by Tim O’Dwyer
A David-and-Goliath legal battle recently took place in the High Court of Australia. Davidson Pty Ltd* sought compensation under the Acquisition of Land Act from the Phillistia Coast Regional Council* after the council resumed a small strip of land (412 m2) for road works. No worries if the resumed land had been owned by Davidson. Rather, the resumption was from a parking lot in a shopping centre where Davidson leased supermarket premises.
The lease gave Davidson (and its customers) access to and use of the parking lot in common with other tenants and customers.
No way would Phillistia squander ratepayers’ money in compensating a mere lessee. Especially as Davidson’s lease referred to “common areas’ in a Lot 6 which the centre owner had later amalgamated (with an adjoining Lot) into a new Lot. The resumed land had never been part of the original Lot 6.
After trying unsuccessfully to negotiate with the council Davidson initiated Land Court proceedings seeking compensation on the basis that it had gained an interest in the resumed land upon registration of the subdivision plan creating the new Lot. In the alternative Davidson claimed its interest in that Lot arose because the definition of “common areas” in its lease was inconsistent with, and should be substituted by, a broader definition of “common areas” in the Retail Shop Leases Act (RSLA).
After the Land Court found for Davidson, the council appealed to the Land Appeal Court. And won. That Court held that the amalgamation had not conferred on Davidson any interest beyond the land contained in the former Lot 6.
Davidson then appealed to the Court of Appeal. And won.
Undeterred, Phillistia appealed to the High Court where both parties were represented by Queen’s Counsel. Four judges of the Court unanimously allowed the appeal by ruling that Davidson had not acquired an interest over the entire amalgamated Lot. Accordingly Davidson was not entitled to compensation in respect of the resumption, and was ordered to pay the council’s appeal costs. “They won’t get any costs out of us,” Davidson’s disgruntled director later told me. “The court fundamentally got it wrong, the council spent a million dollars of ratepayers’ money to that end,” he added.
After some complex legal reasoning, their Honours explained how it did not follow that the lessor and lessee here intended that, if the “Land” as defined in their lease was amalgamated with other land to form a new expanded Lot, that “Land” should be read as extending to the new Lot. Moreover, it was contrary to business common sense to suppose that, if the “Land” was to be amalgamated with other land, the lessee should automatically and without additional consideration acquire any interest over the other land.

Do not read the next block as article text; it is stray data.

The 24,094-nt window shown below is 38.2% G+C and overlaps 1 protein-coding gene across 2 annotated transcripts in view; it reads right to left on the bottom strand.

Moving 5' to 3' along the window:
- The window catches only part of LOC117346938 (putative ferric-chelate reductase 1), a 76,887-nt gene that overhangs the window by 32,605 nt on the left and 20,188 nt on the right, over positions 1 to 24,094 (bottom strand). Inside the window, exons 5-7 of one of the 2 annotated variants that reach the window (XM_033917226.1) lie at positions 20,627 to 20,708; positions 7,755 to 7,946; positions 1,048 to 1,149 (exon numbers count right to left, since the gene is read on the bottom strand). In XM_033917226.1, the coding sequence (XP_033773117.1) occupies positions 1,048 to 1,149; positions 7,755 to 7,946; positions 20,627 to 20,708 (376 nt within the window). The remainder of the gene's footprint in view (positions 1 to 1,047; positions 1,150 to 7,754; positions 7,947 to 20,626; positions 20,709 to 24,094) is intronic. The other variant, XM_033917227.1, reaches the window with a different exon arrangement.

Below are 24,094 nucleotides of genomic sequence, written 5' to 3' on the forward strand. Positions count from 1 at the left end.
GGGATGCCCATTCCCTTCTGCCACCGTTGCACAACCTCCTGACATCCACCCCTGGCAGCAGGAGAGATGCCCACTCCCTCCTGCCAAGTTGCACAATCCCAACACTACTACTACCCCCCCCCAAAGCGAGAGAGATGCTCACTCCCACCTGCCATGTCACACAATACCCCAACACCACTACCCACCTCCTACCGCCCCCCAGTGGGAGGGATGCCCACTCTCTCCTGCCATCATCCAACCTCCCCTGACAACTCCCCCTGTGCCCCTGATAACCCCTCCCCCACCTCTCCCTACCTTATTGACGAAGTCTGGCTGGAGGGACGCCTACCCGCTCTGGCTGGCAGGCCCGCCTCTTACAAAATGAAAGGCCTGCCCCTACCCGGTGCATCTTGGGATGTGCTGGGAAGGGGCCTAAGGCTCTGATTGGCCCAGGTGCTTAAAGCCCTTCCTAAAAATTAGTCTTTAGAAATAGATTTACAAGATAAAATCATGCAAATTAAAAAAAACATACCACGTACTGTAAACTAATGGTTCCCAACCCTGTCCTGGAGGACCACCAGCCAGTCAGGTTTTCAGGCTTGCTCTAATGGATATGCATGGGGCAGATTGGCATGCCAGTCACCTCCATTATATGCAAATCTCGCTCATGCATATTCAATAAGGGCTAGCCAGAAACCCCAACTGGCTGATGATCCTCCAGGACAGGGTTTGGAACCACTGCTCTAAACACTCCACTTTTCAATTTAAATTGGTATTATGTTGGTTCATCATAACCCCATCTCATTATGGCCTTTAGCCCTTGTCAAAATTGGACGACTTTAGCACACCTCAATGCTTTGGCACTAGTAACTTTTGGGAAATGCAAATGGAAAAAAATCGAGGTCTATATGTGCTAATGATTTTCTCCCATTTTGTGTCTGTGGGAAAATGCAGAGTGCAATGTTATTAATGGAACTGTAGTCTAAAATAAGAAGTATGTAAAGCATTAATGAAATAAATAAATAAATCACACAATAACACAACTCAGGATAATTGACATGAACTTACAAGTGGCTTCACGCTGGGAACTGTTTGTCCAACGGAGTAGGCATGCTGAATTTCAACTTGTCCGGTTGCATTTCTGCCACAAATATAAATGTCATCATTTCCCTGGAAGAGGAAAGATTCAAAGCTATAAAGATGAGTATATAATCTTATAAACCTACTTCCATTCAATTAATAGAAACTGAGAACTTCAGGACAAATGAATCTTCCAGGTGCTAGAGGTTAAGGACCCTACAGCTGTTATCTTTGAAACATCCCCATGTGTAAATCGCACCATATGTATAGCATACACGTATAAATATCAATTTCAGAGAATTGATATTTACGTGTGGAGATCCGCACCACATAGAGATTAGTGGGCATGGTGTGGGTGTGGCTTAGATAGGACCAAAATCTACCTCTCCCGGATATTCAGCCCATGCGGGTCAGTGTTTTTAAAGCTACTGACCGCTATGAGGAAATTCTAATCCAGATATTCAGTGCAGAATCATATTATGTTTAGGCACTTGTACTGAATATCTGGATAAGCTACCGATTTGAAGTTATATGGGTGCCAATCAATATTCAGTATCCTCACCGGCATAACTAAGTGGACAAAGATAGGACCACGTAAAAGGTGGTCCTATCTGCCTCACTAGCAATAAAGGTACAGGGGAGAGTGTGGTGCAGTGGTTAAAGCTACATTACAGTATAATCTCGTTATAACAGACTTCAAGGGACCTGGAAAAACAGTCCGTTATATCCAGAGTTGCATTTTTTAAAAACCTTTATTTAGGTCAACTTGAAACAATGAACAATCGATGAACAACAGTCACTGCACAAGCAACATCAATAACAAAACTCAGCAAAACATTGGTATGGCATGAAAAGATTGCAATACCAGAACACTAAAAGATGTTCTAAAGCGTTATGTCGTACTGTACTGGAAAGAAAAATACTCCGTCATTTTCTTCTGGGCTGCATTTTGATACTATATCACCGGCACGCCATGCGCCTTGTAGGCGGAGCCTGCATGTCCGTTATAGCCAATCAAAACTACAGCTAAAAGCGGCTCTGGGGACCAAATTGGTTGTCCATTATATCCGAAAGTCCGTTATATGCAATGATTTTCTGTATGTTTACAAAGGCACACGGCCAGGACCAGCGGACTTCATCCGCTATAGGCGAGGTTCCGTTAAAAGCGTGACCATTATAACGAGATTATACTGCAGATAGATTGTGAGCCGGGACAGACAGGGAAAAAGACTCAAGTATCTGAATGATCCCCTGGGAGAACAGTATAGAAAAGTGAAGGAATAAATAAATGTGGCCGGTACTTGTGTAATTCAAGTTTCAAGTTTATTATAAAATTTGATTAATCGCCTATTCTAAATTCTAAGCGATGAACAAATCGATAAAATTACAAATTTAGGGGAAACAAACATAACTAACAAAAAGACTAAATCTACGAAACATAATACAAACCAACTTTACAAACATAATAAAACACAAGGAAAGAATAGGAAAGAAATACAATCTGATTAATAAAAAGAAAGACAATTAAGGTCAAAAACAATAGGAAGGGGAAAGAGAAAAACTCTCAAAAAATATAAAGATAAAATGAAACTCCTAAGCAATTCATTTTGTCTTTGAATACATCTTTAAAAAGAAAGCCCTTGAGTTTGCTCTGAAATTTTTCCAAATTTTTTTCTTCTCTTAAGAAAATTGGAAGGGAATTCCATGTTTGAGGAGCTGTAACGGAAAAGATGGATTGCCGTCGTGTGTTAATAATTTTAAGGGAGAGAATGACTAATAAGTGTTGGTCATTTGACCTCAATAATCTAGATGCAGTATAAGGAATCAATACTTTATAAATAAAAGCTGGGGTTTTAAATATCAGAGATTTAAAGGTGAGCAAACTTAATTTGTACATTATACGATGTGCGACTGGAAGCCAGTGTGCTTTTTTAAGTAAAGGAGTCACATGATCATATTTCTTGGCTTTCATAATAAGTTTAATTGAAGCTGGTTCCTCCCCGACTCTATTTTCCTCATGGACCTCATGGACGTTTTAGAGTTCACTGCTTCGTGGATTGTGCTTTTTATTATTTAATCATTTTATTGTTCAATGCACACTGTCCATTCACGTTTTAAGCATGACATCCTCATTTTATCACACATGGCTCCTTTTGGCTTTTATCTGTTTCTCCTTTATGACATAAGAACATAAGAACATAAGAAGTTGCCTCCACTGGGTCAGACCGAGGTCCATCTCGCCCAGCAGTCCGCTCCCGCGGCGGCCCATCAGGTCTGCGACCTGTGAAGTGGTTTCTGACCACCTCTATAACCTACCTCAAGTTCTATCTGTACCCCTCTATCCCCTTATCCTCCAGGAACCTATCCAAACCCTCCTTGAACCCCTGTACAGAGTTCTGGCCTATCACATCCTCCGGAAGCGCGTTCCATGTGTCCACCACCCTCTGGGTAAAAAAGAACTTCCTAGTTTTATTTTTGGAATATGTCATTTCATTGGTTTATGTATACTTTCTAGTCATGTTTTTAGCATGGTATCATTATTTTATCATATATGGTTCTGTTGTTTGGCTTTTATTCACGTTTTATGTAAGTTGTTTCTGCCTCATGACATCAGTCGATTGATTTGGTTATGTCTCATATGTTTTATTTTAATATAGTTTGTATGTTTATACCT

At the same time the High Court disagreed with the lower courts’ statutory interpretations, and held the RSLA definition of ‘common areas’ did not supplant “common areas” as defined in the lease to give Davidson a compensable interest in the resumed land.
Nowhere in any of the written reports of the various courts’ decisions was there mention of how much compensation this little supermarket proprietor had tried to legally wrest from the big bad regional council. I wondered how Davidson had converted into dollars and cents the loss of what appeared to be a few additional customers’ parking spaces. So I telephoned the solicitors who had acted for it throughout, and put my burning question: “What was the amount of the claim which necessitated both your client and the council being prepared to argue all the way to the High Court?”
After taking instructions from their client about disclosing the amount to me, the solicitors gave me the magic number: $710,982!
Legal colleagues have remarked that, unlike in the movie The Castle, here “the little guys didn’t have the ‘vibe’ on their side.” More seriously this firm made this observation: “If there is any chance of a Lessor’s amalgamating with nearby lots, lease agreements should be clear on the landlord’s and tenants’ (post-amalgamation) rights.”
Hence, if tenants gain a right to use the common areas of a new larger lot, should the calculation of their outgoings under the lease be affected?
What The Acquisition of Land Act Says
In Queensland, the Acquisition of Land Act 1967 authorises constructing authorities to acquire land for public purposes related to their business.
If your property is required for a road or transport project, you will receive a ‘Notice of intention to resume’.
If you agree, you can negotiate for compensation or may choose to object.
As the landowner, you have the right to object, have the objection heard, and have your proposal considered by the government.
Your objection must:
- be in writing
- be made within a specified time
- provide supporting details for your objections.
After considering your objections, we may:
- go ahead with the resumption
- change the portion of your property required for the project
- change the project so we do not require your property.
You can claim compensation if you are the legal owner, lessee or licensee of the property.
You must make the claim within 3 years from the day we publish the ‘Taking of land notice’ in the gazette.
You will receive a copy of the gazette notice, and a compensation claim form to complete and return to us. You may engage a registered valuer and/or solicitor to assist you.
We will reimburse reasonable costs as part of the overall settlement of compensation.
If you have any questions about any aspect of real estate law, please contact us for a free, 10-minute phone consultation.
*All names have been changed for privacy purposes.